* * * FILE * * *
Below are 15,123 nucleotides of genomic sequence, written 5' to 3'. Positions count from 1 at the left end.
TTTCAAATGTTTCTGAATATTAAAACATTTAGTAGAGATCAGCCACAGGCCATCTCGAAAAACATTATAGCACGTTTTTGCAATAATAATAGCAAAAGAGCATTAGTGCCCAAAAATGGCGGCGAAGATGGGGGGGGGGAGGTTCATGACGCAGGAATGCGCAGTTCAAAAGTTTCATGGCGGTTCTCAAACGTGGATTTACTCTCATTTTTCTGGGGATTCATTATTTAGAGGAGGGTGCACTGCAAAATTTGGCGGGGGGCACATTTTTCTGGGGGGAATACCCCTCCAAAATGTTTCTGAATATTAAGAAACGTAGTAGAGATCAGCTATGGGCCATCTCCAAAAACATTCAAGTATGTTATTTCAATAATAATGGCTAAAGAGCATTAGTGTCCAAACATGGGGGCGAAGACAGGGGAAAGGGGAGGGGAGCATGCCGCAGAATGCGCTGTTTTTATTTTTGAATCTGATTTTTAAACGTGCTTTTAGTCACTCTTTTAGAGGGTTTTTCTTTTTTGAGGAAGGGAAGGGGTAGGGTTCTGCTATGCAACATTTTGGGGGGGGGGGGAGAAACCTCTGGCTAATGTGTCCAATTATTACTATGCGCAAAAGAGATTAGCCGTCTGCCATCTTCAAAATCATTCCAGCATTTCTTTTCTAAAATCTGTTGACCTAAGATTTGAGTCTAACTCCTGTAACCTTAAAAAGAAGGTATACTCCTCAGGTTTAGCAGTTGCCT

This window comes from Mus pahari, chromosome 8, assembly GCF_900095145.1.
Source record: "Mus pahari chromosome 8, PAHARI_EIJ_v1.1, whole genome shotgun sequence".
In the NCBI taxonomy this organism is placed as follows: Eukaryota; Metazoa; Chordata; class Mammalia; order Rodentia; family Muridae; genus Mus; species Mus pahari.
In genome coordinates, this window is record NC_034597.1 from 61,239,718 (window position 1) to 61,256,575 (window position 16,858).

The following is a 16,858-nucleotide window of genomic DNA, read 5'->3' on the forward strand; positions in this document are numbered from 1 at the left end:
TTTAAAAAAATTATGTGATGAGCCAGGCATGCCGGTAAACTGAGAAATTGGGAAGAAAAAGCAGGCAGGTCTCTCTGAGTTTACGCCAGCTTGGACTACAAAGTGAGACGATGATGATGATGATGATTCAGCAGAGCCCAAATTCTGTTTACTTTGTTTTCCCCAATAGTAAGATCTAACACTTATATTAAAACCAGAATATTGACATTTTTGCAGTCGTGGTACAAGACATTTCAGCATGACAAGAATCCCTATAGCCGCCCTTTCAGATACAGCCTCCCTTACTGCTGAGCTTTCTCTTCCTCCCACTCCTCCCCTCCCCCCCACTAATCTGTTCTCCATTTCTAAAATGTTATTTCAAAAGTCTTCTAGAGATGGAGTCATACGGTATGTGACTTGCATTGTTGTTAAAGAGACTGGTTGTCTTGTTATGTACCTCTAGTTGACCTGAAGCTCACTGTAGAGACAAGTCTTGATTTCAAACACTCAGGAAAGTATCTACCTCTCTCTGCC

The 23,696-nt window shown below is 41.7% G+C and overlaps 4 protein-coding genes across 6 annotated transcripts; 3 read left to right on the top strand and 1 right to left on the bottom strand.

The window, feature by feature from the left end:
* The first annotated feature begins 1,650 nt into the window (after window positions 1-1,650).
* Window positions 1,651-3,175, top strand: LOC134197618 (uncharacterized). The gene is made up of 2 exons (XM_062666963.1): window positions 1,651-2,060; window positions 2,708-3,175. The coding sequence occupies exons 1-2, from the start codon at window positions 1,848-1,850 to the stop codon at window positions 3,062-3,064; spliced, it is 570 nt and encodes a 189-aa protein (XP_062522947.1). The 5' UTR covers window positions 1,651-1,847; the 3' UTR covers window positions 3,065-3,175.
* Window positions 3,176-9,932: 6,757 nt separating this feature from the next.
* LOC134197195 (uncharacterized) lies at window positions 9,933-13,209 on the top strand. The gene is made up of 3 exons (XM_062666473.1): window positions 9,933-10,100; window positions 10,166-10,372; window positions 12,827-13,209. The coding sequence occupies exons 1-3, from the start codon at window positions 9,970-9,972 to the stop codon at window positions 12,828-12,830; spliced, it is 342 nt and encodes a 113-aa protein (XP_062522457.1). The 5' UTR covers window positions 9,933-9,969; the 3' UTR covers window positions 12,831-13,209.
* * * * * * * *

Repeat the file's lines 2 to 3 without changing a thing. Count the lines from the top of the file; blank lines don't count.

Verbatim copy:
TTTCAAATGTTTCTGAATATTAAAACATTTAGTAGAGATCAGCCACAGGCCATCTCGAAAAACATTATAGCACGTTTTTGCAATAATAATAGCAAAAGAGCATTAGTGCCCAAAAATGGCGGCGAAGATGGGGGGGGGGAGGTTCATGACGCAGGAATGCGCAGTTCAAAAGTTTCATGGCGGTTCTCAAACGTGGATTTACTCTCATTTTTCTGGGGATTCATTATTTAGAGGAGGGTGCACTGCAAAATTTGGCGGGGGGCACATTTTTCTGGGGGGAATACCCCTCCAAAATGTTTCTGAATATTAAGAAACGTAGTAGAGATCAGCTATGGGCCATCTCCAAAAACATTCAAGTATGTTATTTCAATAATAATGGCTAAAGAGCATTAGTGTCCAAACATGGGGGCGAAGACAGGGGAAAGGGGAGGGGAGCATGCCGCAGAATGCGCTGTTTTTATTTTTGAATCTGATTTTTAAACGTGCTTTTAGTCACTCTTTTAGAGGGTTTTTCTTTTTTGAGGAAGGGAAGGGGTAGGGTTCTGCTATGCAACATTTTGGGGGGGGGGGGAGAAACCTCTGGCTAATGTGTCCAATTATTACTATGCGCAAAAGAGATTAGCCGTCTGCCATCTTCAAAATCATTCCAGCATTTCTTTTCTAAAATCTGTTGACCTAAGATTTGAGTCTAACTCCTGTAACCTTAAAAAGAAGGTATACTCCTCAGGTTTAGCAGTTGCCT

This window comes from Mus pahari, chromosome 8, assembly GCF_900095145.1.